[Nigeria Business Week] Andrea Ayemoba: A call for exports diversification for higher market gains
The Covid-19 pandemic seems to have affected Nigeria, and indeed Africa, much less than it did the rest of the world. This is assumed to be the case given the sickness and death toll which is far below what is easily seen in other continents. However, the ripple effect is evident in the economic performance and especially in foreign investment pouring into Nigeria. Last year produced the lowest FDI on record, according to data provided by the Central Bank. Another by-product is the decrease in travel – worldwide travel bans and requirements have grounded the population of Nigeria, causing a direct impact on the Travel and Tourism industry. Notwithstanding, other sectors have bloomed in the face of this challenge.
Banks, for example. Zenith recorded double digit growth earnings in 2021, Standard Chartered has expanded its digital operations and on the whole, Nigeria’s banking sector contributes trillions of naira to the national GDP on a yearly basis. The African Development Bank, in the year 2021, poured over $500m in loans to finance several projects in Nigeria.
Manufacturing and construction has also thrived, with the Dangote Group sitting at the head of this industry. The Cement arm of the conglomerate recorded a substantial increase in profit-before-tax earnings in 2021.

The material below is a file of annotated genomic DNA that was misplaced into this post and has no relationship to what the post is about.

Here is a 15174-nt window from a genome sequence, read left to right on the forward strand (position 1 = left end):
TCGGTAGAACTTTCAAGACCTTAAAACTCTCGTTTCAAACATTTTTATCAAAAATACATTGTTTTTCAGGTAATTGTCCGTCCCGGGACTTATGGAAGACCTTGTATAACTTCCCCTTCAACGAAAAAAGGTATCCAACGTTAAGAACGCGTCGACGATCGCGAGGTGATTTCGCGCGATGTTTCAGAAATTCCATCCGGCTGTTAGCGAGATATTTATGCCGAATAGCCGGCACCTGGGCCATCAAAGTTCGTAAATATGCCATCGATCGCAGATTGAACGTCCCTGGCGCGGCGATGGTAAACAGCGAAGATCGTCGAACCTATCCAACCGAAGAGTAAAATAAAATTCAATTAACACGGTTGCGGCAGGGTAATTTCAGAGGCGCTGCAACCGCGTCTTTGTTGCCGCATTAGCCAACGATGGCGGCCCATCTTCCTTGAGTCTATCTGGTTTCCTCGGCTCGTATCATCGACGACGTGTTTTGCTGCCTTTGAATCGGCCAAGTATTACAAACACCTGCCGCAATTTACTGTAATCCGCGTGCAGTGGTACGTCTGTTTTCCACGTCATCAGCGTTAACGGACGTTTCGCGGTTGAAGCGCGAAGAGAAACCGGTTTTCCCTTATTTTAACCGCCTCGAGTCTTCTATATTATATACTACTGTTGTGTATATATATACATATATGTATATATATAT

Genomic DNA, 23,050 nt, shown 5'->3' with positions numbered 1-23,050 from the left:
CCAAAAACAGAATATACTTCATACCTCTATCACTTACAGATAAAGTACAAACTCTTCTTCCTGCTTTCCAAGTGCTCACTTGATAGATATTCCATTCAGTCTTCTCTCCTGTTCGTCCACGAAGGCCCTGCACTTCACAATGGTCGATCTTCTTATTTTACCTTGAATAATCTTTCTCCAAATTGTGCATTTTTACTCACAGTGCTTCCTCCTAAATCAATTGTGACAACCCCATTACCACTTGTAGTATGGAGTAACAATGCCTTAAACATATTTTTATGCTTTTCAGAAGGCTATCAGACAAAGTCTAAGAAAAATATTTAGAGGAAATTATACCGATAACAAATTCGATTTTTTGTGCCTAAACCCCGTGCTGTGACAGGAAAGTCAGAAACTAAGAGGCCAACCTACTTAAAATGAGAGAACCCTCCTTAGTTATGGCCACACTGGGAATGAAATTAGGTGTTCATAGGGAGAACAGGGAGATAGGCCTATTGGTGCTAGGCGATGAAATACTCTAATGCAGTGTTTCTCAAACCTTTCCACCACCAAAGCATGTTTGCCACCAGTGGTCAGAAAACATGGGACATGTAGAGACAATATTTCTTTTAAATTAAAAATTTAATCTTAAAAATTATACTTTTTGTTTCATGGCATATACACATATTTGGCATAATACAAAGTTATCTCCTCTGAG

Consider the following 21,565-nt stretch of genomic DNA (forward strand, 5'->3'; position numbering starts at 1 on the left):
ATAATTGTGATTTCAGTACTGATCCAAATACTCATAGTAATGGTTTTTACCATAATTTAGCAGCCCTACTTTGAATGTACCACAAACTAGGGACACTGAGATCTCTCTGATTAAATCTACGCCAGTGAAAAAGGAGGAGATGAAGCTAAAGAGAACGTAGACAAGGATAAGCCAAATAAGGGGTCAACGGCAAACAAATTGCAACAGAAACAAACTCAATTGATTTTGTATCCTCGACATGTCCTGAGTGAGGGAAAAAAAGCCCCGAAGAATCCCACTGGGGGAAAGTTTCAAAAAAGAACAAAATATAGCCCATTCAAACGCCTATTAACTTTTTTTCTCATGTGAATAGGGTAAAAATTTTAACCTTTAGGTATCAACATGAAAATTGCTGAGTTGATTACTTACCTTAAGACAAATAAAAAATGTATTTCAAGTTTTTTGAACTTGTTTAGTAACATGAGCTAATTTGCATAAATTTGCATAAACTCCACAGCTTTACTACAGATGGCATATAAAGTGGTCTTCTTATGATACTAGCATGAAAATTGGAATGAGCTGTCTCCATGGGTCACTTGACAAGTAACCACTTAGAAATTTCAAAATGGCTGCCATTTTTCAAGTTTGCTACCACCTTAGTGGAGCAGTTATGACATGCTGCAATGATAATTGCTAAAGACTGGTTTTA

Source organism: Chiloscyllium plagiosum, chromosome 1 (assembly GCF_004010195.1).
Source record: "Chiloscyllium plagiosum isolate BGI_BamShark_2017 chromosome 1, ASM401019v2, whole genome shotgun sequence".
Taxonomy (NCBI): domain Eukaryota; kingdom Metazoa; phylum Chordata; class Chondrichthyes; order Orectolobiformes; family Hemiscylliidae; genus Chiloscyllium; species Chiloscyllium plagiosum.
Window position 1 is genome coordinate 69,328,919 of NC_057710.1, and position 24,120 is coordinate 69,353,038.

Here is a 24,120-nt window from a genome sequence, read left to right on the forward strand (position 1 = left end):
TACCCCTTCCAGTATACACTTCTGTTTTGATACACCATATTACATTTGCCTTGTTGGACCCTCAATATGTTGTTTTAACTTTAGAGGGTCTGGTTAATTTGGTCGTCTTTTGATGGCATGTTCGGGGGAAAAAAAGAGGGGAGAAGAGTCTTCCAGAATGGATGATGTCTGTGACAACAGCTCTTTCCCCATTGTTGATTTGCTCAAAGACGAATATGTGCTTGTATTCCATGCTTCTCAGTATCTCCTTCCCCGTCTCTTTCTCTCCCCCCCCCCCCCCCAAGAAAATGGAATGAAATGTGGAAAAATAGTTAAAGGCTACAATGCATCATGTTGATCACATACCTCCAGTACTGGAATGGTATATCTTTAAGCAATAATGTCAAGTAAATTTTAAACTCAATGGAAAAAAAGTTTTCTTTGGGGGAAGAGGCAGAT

These positives do not altogether compensate for elements that remain a challenge for everyone, number one of which is inflation. Whatever the statistics indicate, undeniably prices have risen in everyday commodities like food and energy. Agriculturists and entrepreneurs are working harder than ever to address food sufficiency, but the latter rests firmly on the government’s shoulders. The national body responsible for petrol (NNPC) has entered a multi-party deal to ensure gas supply and the federal government has approved millions of dollars toward the availability of cooking gas (LPG). To a similar end, Nigeria has also signed a memorandum of understanding with Equatorial Guinea, though this agreement is to facilitate the neighbor country with gas.
While exports in general are a welcome transaction for economic prosperity, Nigeria needs to do more in diversifying its export portfolio; with such wealth in resources and fertile lands, there is much more to offer the world than just gas.